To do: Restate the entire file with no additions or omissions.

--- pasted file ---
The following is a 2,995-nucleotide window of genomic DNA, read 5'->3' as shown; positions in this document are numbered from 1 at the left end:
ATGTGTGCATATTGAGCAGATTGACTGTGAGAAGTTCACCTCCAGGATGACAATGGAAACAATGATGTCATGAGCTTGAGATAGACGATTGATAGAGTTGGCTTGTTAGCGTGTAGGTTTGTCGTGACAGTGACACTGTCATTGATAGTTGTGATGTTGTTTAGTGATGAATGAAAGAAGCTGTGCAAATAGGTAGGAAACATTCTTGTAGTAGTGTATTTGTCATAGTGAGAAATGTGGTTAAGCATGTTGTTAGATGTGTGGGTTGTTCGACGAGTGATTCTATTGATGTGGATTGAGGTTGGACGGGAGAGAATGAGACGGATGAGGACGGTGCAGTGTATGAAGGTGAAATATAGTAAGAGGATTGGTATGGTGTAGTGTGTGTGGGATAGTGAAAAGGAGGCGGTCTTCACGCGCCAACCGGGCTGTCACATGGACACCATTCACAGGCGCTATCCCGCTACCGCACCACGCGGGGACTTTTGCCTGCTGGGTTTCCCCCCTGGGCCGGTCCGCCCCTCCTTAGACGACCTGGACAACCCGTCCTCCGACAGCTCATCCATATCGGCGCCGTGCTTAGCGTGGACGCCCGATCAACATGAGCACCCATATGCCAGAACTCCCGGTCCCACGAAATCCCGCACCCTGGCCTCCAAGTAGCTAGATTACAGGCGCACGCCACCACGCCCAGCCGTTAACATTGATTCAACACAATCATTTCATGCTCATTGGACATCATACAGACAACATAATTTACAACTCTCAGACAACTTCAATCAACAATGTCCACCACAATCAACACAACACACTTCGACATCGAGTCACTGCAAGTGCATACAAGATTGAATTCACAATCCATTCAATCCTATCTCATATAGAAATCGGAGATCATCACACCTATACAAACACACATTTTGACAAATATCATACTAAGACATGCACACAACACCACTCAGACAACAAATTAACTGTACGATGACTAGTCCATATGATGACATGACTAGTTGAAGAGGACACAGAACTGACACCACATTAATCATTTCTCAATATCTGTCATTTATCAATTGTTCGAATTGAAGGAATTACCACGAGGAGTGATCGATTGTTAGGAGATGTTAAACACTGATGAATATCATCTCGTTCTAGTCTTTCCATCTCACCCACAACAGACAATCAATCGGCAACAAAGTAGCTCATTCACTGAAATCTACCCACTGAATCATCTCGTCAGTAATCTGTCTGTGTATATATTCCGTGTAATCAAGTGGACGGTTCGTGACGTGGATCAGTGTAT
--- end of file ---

The following is a 2,995-nucleotide window of genomic DNA, read 5'->3' as shown; positions in this document are numbered from 1 at the left end:
ATGTGTGCATATTGAGCAGATTGACTGTGAGAAGTTCACCTCCAGGATGACAATGGAAACAATGATGTCATGAGCTTGAGATAGACGATTGATAGAGTTGGCTTGTTAGCGTGTAGGTTTGTCGTGACAGTGACACTGTCATTGATAGTTGTGATGTTGTTTAGTGATGAATGAAAGAAGCTGTGCAAATAGGTAGGAAACATTCTTGTAGTAGTGTATTTGTCATAGTGAGAAATGTGGTTAAGCATGTTGTTAGATGTGTGGGTTGTTCGACGAGTGATTCTATTGATGTGGATTGAGGTTGGACGGGAGAGAATGAGACGGATGAGGACGGTGCAGTGTATGAAGGTGAAATATAGTAAGAGGATTGGTATGGTGTAGTGTGTGTGGGATAGTGAAAAGGAGGCGGTCTTCACGCGCCAACCGGGCTGTCACATGGACACCATTCACAGGCGCTATCCCGCTACCGCACCACGCGGGGACTTTTGCCTGCTGGGTTTCCCCCCTGGGCCGGTCCGCCCCTCCTTAGACGACCTGGACAACCCGTCCTCCGACAGCTCATCCATATCGGCGCCGTGCTTAGCGTGGACGCCCGATCAACATGAGCACCCATATGCCAGAACTCCCGGTCCCACGAAATCCCGCACCCTGGCCTCCAAGTAGCTAGATTACAGGCGCACGCCACCACGCCCAGCCGTTAACATTGATTCAACACAATCATTTCATGCTCATTGGACATCATACAGACAACATAATTTACAACTCTCAGACAACTTCAATCAACAATGTCCACCACAATCAACACAACACACTTCGACATCGAGTCACTGCAAGTGCATACAAGATTGAATTCACAATCCATTCAATCCTATCTCATATAGAAATCGGAGATCATCACACCTATACAAACACACATTTTGACAAATATCATACTAAGACATGCACACAACACCACTCAGACAACAAATTAACTGTACGATGACTAGTCCATATGATGACATGACTAGTTGAAGAGGACACAGAACTGACACCACATTAATCATTTCTCAATATCTGTCATTTATCAATTGTTCGAATTGAAGGAATTACCACGAGGAGTGATCGATTGTTAGGAGATGTTAAACACTGATGAATATCATCTCGTTCTAGTCTTTCCATCTCACCCACAACAGACAATCAATCGGCAACAAAGTAGCTCATTCACTGAAATCTACCCACTGAATCATCTCGTCAGTAATCTGTCTGTGTATATATTCCGTGTAATCAAGTGGACGGTTCGTGACGTGGATCAGTGTAT